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WESTERN NATIONAL ASSURANCE COMPANY v. SHELCON CONSTRUCTION GROUP LLC

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Court of Appeals of Washington,Division 1.

WESTERN NATIONAL ASSURANCE COMPANY, a Washington corporation, Respondent, v. SHELCON CONSTRUCTION GROUP, LLC, a Washington Limited Liability Company, Appellant.

No. 70143–6–I.

Decided: May 05, 2014

Lawrence Ballis Linville, David E. Linville, Linville Law Firm PLLC, Seattle, WA, for Appellant. John Patrick Hayes, Forsberg & Umlauf, Seattle, WA, for Respondent.

ORDER GRANTING MOTION TO PUBLISH

¶ 1 Respondent Western National Assurance Company filed a motion to publish the opinion filed on May 5, 2014 in the above case. A majority of the panel has determined that the motion should be granted;

¶ 2 Now, therefore, it is hereby

¶ 3 ORDERED that respondent's motion to publish the opinion is granted.

UNPUBLISHED OPINION

¶ 4 Western National Assurance Company insured general contractor Shelcon Construction Group LLC under a “Commercial General Liability” (CGL) policy. A–2 Venture LLC filed a breach of contract lawsuit against Shelcon. A–2 alleged defective performance by Shelcon resulted in the reduction in value of a property from $8,550,000 to $6,412,500. Shelcon tendered defense of the lawsuit to Western. Because the CGL policy unambiguously excludes coverage, we affirm.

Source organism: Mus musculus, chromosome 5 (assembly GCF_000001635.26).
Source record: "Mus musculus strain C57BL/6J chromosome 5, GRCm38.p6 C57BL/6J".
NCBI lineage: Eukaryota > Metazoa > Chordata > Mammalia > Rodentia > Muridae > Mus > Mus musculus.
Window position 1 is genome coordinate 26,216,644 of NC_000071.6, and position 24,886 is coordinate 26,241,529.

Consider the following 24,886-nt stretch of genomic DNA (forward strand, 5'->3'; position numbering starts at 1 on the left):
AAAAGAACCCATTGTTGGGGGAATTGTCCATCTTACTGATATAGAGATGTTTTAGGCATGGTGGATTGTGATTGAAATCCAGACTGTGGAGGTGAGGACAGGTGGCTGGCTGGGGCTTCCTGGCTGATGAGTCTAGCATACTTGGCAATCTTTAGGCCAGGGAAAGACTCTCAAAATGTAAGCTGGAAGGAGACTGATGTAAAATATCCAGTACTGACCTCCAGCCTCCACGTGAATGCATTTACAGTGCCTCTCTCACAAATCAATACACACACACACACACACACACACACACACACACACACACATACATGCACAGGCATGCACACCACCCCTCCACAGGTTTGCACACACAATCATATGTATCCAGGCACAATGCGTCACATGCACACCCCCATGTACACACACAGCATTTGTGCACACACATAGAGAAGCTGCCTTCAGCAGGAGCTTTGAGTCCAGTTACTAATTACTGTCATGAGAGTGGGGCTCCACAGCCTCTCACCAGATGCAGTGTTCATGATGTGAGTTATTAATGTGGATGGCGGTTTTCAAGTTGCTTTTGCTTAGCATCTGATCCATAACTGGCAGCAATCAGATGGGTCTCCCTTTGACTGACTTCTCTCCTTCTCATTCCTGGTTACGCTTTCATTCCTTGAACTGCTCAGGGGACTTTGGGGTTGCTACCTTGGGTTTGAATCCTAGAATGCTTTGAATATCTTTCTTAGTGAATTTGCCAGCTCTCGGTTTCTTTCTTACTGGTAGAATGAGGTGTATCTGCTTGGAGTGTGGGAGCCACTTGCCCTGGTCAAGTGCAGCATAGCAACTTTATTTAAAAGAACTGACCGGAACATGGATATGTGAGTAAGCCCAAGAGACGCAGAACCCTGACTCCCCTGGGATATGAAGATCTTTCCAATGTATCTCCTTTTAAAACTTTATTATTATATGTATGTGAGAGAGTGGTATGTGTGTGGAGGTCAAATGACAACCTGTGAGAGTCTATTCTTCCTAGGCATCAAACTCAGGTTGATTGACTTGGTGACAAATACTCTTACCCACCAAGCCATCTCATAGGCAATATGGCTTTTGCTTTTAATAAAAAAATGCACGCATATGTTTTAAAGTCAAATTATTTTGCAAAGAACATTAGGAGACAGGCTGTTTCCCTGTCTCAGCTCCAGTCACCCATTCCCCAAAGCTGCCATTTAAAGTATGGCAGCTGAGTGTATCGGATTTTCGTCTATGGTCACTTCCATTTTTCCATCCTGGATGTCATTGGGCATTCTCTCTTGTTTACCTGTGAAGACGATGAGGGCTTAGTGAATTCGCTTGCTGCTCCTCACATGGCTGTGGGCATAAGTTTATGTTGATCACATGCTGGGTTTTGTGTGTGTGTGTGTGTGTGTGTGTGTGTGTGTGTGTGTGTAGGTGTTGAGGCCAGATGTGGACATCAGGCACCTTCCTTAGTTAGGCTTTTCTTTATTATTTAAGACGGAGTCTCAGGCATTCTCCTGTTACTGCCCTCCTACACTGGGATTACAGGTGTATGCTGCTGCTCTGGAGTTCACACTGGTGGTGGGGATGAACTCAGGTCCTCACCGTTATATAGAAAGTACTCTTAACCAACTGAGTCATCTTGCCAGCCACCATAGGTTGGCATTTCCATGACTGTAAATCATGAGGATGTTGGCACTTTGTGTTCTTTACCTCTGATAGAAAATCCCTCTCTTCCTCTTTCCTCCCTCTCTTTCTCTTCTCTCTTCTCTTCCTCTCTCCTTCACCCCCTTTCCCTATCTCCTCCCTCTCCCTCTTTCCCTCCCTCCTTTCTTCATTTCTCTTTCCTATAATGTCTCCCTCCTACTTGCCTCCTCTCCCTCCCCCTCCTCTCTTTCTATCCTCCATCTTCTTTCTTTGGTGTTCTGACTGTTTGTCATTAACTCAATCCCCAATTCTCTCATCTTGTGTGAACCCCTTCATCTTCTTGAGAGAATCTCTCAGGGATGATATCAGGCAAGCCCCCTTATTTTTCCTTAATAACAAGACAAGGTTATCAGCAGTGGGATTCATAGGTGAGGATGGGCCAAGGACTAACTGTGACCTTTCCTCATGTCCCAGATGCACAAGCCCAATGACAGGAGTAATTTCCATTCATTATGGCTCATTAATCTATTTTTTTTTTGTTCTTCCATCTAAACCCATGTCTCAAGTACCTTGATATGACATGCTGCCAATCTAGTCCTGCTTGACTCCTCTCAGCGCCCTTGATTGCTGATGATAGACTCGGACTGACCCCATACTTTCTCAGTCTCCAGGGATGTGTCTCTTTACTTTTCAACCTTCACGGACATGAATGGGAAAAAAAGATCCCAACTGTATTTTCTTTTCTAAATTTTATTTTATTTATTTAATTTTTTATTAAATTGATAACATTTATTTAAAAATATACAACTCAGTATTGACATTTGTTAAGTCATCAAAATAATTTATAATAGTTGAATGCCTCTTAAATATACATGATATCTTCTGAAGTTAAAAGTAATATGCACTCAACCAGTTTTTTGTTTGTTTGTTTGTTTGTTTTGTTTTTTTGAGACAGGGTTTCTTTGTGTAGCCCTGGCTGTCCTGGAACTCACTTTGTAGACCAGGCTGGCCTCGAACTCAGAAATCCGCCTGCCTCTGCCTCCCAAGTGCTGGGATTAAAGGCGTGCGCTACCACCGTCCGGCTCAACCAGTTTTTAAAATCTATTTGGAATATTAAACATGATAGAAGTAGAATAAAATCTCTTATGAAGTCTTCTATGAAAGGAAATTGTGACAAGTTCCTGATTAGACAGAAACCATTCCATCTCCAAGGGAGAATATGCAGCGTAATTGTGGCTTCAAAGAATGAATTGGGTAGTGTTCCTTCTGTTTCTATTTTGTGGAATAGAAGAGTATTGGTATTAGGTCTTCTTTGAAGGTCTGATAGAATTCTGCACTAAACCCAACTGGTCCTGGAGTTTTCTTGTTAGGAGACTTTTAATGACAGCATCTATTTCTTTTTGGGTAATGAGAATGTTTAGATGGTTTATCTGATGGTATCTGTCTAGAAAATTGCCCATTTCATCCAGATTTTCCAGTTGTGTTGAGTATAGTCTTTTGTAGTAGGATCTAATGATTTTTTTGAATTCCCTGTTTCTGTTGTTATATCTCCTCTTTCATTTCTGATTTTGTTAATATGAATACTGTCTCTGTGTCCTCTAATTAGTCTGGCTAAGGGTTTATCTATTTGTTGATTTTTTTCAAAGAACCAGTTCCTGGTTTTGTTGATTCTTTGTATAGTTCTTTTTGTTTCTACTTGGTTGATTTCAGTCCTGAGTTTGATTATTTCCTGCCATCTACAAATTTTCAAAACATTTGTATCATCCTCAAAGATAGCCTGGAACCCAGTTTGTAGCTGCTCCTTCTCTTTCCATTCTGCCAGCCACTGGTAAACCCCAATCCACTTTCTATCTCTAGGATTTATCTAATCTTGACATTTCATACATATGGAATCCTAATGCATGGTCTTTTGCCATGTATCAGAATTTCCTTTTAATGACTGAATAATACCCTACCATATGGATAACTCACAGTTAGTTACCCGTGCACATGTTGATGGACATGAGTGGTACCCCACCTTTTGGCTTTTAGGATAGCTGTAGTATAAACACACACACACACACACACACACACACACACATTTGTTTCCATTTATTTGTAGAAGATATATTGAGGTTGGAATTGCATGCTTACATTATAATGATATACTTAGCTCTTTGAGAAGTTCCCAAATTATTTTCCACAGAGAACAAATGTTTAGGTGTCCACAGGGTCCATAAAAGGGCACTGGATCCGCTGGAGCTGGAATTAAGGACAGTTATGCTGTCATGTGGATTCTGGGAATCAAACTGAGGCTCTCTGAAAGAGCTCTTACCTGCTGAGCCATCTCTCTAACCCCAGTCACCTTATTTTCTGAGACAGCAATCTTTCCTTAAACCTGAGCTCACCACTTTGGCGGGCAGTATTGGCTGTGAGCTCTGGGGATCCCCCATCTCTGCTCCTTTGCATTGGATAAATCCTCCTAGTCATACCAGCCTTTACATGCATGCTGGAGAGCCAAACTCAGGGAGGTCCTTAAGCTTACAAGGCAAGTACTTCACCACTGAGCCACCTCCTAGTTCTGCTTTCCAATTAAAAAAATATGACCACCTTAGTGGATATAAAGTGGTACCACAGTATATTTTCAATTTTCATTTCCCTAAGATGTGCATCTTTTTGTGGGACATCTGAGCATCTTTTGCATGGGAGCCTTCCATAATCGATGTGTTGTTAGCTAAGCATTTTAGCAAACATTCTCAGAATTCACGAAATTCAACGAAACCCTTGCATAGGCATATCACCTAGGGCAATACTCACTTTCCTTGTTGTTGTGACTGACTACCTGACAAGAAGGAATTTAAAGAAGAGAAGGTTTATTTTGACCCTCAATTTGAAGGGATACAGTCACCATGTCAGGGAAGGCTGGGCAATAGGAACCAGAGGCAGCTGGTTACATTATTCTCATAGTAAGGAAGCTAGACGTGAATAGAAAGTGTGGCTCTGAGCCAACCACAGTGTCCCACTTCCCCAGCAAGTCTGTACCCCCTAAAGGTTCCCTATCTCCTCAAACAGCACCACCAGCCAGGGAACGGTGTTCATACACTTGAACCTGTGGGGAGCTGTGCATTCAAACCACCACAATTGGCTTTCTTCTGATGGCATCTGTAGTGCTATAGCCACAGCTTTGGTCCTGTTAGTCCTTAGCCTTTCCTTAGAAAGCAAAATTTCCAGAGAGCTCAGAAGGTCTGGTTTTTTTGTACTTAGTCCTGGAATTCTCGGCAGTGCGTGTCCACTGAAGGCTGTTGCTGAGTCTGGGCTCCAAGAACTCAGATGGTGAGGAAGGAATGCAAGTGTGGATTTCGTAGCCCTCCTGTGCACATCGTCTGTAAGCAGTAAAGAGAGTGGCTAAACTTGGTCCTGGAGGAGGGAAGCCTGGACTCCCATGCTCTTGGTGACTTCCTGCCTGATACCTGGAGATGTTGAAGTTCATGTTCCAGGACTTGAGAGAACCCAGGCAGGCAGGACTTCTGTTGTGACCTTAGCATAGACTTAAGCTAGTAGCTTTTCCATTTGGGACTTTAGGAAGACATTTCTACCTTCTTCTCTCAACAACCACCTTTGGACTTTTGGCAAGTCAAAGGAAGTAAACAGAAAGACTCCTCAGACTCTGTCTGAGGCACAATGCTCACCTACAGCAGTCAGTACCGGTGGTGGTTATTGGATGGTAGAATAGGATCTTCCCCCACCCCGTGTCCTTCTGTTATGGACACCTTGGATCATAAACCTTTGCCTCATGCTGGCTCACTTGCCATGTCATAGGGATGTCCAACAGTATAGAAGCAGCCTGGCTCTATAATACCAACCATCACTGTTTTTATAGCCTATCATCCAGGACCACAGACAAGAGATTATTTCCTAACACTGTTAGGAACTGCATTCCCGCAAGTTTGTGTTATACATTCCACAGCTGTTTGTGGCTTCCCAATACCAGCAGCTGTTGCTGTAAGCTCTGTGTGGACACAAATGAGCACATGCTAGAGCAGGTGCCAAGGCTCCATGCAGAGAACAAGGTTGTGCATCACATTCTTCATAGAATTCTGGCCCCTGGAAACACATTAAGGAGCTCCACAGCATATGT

FACTS

¶ 5 A–2 Venture LLC was formed for the purpose of purchasing and developing a subdivision plat known as “Beaver Meadows.” A–2 retained DBM Consulting Engineers Incorporated to prepare plans for development of the site for 57 single family residences. A–2 gave the DBM drawings to Shelcon Construction Group LLC to prepare and submit a bid. On January 10, 2006, Shelcon submitted a bid on the project. The bid excluded “engineering, staking, layout, over-excavation, ․ and structural fill.” Shelcon's bid also did not include placement of markers for measurement of settlement on the site.